Founding Editor Rob Barnett Editor in Chief
John Quinn Seen & Heard Editor Emeritus Bill Kenny MusicWeb Webmaster
David Barker Postmaster
Jonathan Woolf MusicWeb Founder Len Mullenger
Support us financially by purchasing this from
Ludwig van BEETHOVEN (1770-1827) Symphony No. 5 in C minor, Opus 67 (1807)
rec. 2018, Grosser Saal, Konzerthaus, Vienna
Reviewed as download SONY19075884972 [30:34]
In Beethoven’s anniversary year, the listener is being tempted from nearly a hundred years of recorded history. Greek-born, Russian conductor Teodor Currentzis and MusicAeterna, on “period” Instruments, bring us one of the most famous pieces of all music. This is my first experience of Currentzis, who has had mixed reviews here, but I am always keen to hear a fresh view of this timeless work. This is a live recording and I’ll deal with “the
elephant in the room” later on.
The famous beginning, “V for Victory” proved underwhelming and comparing it with Tennstedt, on modern instruments, recorded live in 1990, it sounds less dramatic. It lacks power and surely should shock more. It seems slightly rushed. Currentzis takes 6:42 against Tennstedt’s 7:42 which I think works better. In the notes Currentzis states “I started to see and hear this music as something new. However, this “something new” is necessary as it gives you the shock of the first impact that Beethoven definitely wanted, but that has been wasted in the pseudo-existential factories of recording legacy”. Along with some other remarks, I would seriously question this.
Where the performance gets into its stride is in the slow movement “Andante con moto”, which has a military march. This is very skilfully done and the textures, which undoubtedly benefit from the use of old instruments, are well woven. The third movement “Allegro” sets off well with deep basses and horns blasting out. The music flows well and the development is very exciting, However, turning to Tennstedt and the LPO, he takes half a minute longer and there seems much more sonority and humane. There is something lacking in feeling in Currentzis’s whole approach. The movement famously explodes into the final “Allegro”, one of the most dramatic moments in all music and, listening to the original broadcast, I stood to my feet in exclamation. Listening to it again, thirty years later it still fills me with joy at this exhibition of the human spirit Beethoven was getting profoundly deaf and Tennstedt was dying. Currentzis seems to feel the need for loud dynamics to express feeling and it must be said that some of the sounds from the original instruments are effective. Too often, however, I felt that the instruments didn’t gel sufficiently. There was the danger of the wind sounding like an American marching band. The movement ends well but lacks humanity, surely the essence of Beethoven in the proceedings. Unlike Tennstedt, applause is left out which adds to the unemotional aura. The word “symphony” implies togetherness and that is something missing at times from this new performance.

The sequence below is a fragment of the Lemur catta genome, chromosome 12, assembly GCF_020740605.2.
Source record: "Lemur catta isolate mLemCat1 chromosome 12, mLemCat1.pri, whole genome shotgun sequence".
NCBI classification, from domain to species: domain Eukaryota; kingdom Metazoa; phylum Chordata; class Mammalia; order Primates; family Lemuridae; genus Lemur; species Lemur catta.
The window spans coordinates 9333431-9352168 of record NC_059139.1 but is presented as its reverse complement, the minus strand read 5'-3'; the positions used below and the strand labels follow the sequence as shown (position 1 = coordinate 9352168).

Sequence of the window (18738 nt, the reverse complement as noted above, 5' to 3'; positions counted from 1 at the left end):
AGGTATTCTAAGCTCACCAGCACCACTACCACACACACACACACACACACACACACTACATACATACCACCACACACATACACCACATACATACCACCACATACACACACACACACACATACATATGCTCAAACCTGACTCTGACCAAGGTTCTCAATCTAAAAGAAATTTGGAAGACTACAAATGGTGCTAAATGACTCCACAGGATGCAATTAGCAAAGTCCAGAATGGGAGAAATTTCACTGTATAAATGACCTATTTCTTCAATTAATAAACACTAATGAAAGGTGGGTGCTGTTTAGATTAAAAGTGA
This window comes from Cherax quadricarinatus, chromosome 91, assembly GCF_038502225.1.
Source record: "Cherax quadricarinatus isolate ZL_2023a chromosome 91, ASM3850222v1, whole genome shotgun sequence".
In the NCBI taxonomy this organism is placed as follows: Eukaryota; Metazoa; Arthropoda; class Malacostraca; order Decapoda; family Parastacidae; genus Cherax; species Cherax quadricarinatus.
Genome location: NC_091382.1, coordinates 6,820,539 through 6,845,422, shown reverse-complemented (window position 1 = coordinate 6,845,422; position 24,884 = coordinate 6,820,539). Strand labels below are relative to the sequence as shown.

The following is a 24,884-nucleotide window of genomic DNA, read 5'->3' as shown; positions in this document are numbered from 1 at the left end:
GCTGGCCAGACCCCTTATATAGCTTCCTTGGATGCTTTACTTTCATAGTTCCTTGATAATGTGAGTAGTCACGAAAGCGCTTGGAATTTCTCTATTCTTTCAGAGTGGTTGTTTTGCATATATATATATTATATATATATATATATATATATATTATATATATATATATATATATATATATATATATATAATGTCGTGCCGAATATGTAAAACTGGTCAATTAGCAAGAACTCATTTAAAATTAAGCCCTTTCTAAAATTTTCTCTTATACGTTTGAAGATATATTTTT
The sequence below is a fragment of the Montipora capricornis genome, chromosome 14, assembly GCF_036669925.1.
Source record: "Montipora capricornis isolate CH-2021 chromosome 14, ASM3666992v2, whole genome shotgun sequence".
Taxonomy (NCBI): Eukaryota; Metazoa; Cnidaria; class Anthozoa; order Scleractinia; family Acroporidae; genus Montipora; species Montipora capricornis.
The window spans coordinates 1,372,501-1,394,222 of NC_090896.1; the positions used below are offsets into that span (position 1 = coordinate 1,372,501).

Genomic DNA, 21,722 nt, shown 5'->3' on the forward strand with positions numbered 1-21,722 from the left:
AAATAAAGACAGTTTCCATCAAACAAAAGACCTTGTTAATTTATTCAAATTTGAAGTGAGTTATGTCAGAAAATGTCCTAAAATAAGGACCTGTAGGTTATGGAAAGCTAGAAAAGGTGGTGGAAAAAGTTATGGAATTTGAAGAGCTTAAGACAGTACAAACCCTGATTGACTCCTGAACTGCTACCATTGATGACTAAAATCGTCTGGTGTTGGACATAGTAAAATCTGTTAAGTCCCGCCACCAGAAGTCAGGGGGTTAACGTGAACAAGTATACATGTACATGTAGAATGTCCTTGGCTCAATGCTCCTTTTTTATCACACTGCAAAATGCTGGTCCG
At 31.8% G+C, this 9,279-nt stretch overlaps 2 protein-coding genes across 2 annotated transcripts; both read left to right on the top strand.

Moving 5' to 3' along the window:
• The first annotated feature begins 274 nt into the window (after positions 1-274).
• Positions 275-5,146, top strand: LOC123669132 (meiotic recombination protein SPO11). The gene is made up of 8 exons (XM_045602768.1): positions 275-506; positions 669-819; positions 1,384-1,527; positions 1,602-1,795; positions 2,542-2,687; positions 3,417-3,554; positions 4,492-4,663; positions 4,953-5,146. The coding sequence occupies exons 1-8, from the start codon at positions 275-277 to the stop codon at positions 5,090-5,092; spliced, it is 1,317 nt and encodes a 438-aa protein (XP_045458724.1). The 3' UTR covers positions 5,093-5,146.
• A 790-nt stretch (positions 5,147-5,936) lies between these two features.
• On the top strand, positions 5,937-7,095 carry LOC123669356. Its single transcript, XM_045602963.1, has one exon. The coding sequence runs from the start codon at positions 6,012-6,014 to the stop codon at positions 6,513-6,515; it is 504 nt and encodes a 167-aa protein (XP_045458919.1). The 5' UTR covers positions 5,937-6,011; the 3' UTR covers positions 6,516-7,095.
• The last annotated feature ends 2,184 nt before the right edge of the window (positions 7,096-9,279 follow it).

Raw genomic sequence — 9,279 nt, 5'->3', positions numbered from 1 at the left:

The ‘elephant in the room’ with this release is that, although Currentzis and MusicAeterna performed the Second Symphony at the same concert, only Number 5 is here. The other work will be released in September. The days of a full price 30 minute CD are surely long gone. Justification is given as “… for Currentzis each symphony is similar to a novel, and two novels would never be combined into one book”, Sorry Teodor, you’ve not convinced me. Also “Though they are informed by the experience of live performances, these recordings are painstakingly made over the course of many hours”; a bit too painstaking in my opinion, a little more spontaneity would do well.
At the end of the day, this is just too “scientific” a traversal; there are far deeper recordings available; Klaus Tennstedt included. Currentzis is interesting in parts but sadly, doesn’t achieve a satisfactory “whole”.